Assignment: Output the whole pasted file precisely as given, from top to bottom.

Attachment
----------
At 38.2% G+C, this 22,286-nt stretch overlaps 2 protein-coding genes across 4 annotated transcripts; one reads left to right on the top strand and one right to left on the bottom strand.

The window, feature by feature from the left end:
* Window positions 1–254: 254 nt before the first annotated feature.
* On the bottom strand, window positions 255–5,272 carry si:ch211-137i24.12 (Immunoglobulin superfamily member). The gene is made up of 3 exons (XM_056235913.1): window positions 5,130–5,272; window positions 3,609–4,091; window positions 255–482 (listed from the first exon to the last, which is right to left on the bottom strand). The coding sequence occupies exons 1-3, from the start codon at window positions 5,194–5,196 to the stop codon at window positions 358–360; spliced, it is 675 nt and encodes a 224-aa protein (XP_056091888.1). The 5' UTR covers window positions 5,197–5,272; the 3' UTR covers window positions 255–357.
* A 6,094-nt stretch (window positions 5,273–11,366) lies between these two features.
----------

At 38.2% G+C, this 22,286-nt stretch overlaps 2 protein-coding genes across 4 annotated transcripts; one reads left to right on the top strand and one right to left on the bottom strand.

The window, feature by feature from the left end:
* Window positions 1–254: 254 nt before the first annotated feature.
* On the bottom strand, window positions 255–5,272 carry si:ch211-137i24.12 (Immunoglobulin superfamily member). The gene is made up of 3 exons (XM_056235913.1): window positions 5,130–5,272; window positions 3,609–4,091; window positions 255–482 (listed from the first exon to the last, which is right to left on the bottom strand). The coding sequence occupies exons 1-3, from the start codon at window positions 5,194–5,196 to the stop codon at window positions 358–360; spliced, it is 675 nt and encodes a 224-aa protein (XP_056091888.1). The 5' UTR covers window positions 5,197–5,272; the 3' UTR covers window positions 255–357.
* A 6,094-nt stretch (window positions 5,273–11,366) lies between these two features.